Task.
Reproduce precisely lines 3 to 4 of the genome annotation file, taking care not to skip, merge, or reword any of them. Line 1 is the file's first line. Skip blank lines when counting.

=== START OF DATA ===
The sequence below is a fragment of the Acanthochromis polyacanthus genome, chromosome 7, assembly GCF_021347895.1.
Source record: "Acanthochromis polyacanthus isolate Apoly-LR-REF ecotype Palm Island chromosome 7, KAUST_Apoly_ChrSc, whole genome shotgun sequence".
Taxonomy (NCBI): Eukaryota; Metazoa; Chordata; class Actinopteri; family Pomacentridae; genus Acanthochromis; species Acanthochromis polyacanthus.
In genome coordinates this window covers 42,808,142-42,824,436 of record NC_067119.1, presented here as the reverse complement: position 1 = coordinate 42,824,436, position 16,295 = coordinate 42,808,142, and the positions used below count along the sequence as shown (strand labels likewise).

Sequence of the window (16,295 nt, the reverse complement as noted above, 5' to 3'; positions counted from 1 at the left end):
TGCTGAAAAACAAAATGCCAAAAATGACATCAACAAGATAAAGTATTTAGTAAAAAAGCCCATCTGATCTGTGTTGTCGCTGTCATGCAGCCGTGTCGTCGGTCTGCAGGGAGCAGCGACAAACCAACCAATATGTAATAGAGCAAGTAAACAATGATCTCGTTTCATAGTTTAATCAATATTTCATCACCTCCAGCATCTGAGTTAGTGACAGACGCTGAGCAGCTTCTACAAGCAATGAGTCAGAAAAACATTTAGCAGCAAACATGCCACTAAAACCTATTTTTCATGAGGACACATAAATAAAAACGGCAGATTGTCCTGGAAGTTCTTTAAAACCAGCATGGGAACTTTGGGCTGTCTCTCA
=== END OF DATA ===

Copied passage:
Taxonomy (NCBI): Eukaryota; Metazoa; Chordata; class Actinopteri; family Pomacentridae; genus Acanthochromis; species Acanthochromis polyacanthus.
In genome coordinates this window covers 42,808,142-42,824,436 of record NC_067119.1, presented here as the reverse complement: position 1 = coordinate 42,824,436, position 16,295 = coordinate 42,808,142, and the positions used below count along the sequence as shown (strand labels likewise).